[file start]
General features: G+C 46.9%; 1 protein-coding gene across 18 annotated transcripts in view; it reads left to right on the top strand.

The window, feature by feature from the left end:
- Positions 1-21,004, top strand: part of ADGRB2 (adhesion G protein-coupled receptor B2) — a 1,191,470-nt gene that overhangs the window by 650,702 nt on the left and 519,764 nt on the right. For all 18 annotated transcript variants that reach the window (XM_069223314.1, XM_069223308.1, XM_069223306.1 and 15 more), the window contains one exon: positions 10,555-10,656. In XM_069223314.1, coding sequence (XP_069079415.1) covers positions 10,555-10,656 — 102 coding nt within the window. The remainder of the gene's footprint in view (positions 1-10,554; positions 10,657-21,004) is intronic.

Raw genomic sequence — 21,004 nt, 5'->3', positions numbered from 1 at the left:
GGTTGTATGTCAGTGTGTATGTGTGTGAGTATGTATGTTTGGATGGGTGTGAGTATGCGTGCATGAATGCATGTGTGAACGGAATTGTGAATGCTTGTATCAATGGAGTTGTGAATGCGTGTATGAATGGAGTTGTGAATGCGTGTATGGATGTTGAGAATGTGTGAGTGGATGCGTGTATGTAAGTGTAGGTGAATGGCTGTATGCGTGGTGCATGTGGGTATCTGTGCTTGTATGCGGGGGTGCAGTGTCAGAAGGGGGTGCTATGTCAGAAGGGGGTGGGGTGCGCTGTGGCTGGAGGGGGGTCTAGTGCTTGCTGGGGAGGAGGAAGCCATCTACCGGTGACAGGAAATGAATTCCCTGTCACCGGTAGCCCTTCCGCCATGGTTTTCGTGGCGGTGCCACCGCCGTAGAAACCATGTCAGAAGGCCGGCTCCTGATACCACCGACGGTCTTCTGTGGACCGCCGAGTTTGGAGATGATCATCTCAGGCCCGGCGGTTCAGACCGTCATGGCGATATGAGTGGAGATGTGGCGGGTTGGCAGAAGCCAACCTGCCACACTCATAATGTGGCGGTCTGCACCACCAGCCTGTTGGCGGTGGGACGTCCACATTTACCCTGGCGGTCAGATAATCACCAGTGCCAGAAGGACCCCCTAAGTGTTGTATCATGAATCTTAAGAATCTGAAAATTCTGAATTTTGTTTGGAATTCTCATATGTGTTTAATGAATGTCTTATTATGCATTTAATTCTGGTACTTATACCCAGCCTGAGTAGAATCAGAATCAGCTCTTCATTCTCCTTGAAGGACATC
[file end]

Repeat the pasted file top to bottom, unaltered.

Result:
General features: G+C 46.9%; 1 protein-coding gene across 18 annotated transcripts in view; it reads left to right on the top strand.

The window, feature by feature from the left end:
- Positions 1-21,004, top strand: part of ADGRB2 (adhesion G protein-coupled receptor B2) — a 1,191,470-nt gene that overhangs the window by 650,702 nt on the left and 519,764 nt on the right. For all 18 annotated transcript variants that reach the window (XM_069223314.1, XM_069223308.1, XM_069223306.1 and 15 more), the window contains one exon: positions 10,555-10,656. In XM_069223314.1, coding sequence (XP_069079415.1) covers positions 10,555-10,656 — 102 coding nt within the window. The remainder of the gene's footprint in view (positions 1-10,554; positions 10,657-21,004) is intronic.

Raw genomic sequence — 21,004 nt, 5'->3', positions numbered from 1 at the left:
GGTTGTATGTCAGTGTGTATGTGTGTGAGTATGTATGTTTGGATGGGTGTGAGTATGCGTGCATGAATGCATGTGTGAACGGAATTGTGAATGCTTGTATCAATGGAGTTGTGAATGCGTGTATGAATGGAGTTGTGAATGCGTGTATGGATGTTGAGAATGTGTGAGTGGATGCGTGTATGTAAGTGTAGGTGAATGGCTGTATGCGTGGTGCATGTGGGTATCTGTGCTTGTATGCGGGGGTGCAGTGTCAGAAGGGGGTGCTATGTCAGAAGGGGGTGGGGTGCGCTGTGGCTGGAGGGGGGTCTAGTGCTTGCTGGGGAGGAGGAAGCCATCTACCGGTGACAGGAAATGAATTCCCTGTCACCGGTAGCCCTTCCGCCATGGTTTTCGTGGCGGTGCCACCGCCGTAGAAACCATGTCAGAAGGCCGGCTCCTGATACCACCGACGGTCTTCTGTGGACCGCCGAGTTTGGAGATGATCATCTCAGGCCCGGCGGTTCAGACCGTCATGGCGATATGAGTGGAGATGTGGCGGGTTGGCAGAAGCCAACCTGCCACACTCATAATGTGGCGGTCTGCACCACCAGCCTGTTGGCGGTGGGACGTCCACATTTACCCTGGCGGTCAGATAATCACCAGTGCCAGAAGGACCCCCTAAGTGTTGTATCATGAATCTTAAGAATCTGAAAATTCTGAATTTTGTTTGGAATTCTCATATGTGTTTAATGAATGTCTTATTATGCATTTAATTCTGGTACTTATACCCAGCCTGAGTAGAATCAGAATCAGCTCTTCATTCTCCTTGAAGGACATC